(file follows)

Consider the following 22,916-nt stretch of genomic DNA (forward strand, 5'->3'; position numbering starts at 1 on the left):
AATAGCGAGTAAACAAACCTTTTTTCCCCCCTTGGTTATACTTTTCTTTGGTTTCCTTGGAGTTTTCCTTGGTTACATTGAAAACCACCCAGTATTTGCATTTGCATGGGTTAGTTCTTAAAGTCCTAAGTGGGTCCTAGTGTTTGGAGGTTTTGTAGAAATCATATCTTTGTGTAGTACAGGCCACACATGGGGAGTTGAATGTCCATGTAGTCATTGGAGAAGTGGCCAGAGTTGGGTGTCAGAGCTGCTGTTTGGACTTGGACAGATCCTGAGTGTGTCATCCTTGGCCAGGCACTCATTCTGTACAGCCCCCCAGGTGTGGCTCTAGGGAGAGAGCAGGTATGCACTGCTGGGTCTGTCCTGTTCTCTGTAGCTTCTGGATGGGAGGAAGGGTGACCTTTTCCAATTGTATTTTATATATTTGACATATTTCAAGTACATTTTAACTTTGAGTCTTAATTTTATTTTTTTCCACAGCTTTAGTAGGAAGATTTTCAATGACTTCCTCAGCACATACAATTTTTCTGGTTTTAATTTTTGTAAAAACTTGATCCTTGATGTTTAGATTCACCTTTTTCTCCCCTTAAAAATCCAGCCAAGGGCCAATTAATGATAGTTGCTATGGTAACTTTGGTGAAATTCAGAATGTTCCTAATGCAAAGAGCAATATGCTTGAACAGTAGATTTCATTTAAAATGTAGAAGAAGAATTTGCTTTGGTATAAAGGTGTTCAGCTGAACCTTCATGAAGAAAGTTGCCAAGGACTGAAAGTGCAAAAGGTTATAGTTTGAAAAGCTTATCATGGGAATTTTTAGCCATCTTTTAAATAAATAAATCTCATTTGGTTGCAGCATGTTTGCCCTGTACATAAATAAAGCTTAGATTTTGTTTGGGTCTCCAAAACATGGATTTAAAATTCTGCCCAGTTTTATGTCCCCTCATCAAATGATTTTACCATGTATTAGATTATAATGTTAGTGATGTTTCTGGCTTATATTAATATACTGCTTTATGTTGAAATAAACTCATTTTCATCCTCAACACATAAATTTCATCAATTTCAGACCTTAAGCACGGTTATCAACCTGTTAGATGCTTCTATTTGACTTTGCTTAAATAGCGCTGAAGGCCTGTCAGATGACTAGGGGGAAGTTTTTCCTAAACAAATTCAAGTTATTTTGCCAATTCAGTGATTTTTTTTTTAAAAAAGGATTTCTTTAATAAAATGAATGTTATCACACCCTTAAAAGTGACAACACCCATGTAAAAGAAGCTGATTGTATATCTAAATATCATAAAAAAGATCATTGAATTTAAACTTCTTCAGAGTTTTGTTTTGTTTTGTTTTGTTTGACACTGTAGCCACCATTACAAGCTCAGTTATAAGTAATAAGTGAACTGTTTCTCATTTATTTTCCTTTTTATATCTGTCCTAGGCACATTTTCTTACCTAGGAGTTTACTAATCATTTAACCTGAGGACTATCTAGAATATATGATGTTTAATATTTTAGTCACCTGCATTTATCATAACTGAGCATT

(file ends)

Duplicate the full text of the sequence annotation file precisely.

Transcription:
Consider the following 22,916-nt stretch of genomic DNA (forward strand, 5'->3'; position numbering starts at 1 on the left):
AATAGCGAGTAAACAAACCTTTTTTCCCCCCTTGGTTATACTTTTCTTTGGTTTCCTTGGAGTTTTCCTTGGTTACATTGAAAACCACCCAGTATTTGCATTTGCATGGGTTAGTTCTTAAAGTCCTAAGTGGGTCCTAGTGTTTGGAGGTTTTGTAGAAATCATATCTTTGTGTAGTACAGGCCACACATGGGGAGTTGAATGTCCATGTAGTCATTGGAGAAGTGGCCAGAGTTGGGTGTCAGAGCTGCTGTTTGGACTTGGACAGATCCTGAGTGTGTCATCCTTGGCCAGGCACTCATTCTGTACAGCCCCCCAGGTGTGGCTCTAGGGAGAGAGCAGGTATGCACTGCTGGGTCTGTCCTGTTCTCTGTAGCTTCTGGATGGGAGGAAGGGTGACCTTTTCCAATTGTATTTTATATATTTGACATATTTCAAGTACATTTTAACTTTGAGTCTTAATTTTATTTTTTTCCACAGCTTTAGTAGGAAGATTTTCAATGACTTCCTCAGCACATACAATTTTTCTGGTTTTAATTTTTGTAAAAACTTGATCCTTGATGTTTAGATTCACCTTTTTCTCCCCTTAAAAATCCAGCCAAGGGCCAATTAATGATAGTTGCTATGGTAACTTTGGTGAAATTCAGAATGTTCCTAATGCAAAGAGCAATATGCTTGAACAGTAGATTTCATTTAAAATGTAGAAGAAGAATTTGCTTTGGTATAAAGGTGTTCAGCTGAACCTTCATGAAGAAAGTTGCCAAGGACTGAAAGTGCAAAAGGTTATAGTTTGAAAAGCTTATCATGGGAATTTTTAGCCATCTTTTAAATAAATAAATCTCATTTGGTTGCAGCATGTTTGCCCTGTACATAAATAAAGCTTAGATTTTGTTTGGGTCTCCAAAACATGGATTTAAAATTCTGCCCAGTTTTATGTCCCCTCATCAAATGATTTTACCATGTATTAGATTATAATGTTAGTGATGTTTCTGGCTTATATTAATATACTGCTTTATGTTGAAATAAACTCATTTTCATCCTCAACACATAAATTTCATCAATTTCAGACCTTAAGCACGGTTATCAACCTGTTAGATGCTTCTATTTGACTTTGCTTAAATAGCGCTGAAGGCCTGTCAGATGACTAGGGGGAAGTTTTTCCTAAACAAATTCAAGTTATTTTGCCAATTCAGTGATTTTTTTTTTAAAAAAGGATTTCTTTAATAAAATGAATGTTATCACACCCTTAAAAGTGACAACACCCATGTAAAAGAAGCTGATTGTATATCTAAATATCATAAAAAAGATCATTGAATTTAAACTTCTTCAGAGTTTTGTTTTGTTTTGTTTTGTTTGACACTGTAGCCACCATTACAAGCTCAGTTATAAGTAATAAGTGAACTGTTTCTCATTTATTTTCCTTTTTATATCTGTCCTAGGCACATTTTCTTACCTAGGAGTTTACTAATCATTTAACCTGAGGACTATCTAGAATATATGATGTTTAATATTTTAGTCACCTGCATTTATCATAACTGAGCATT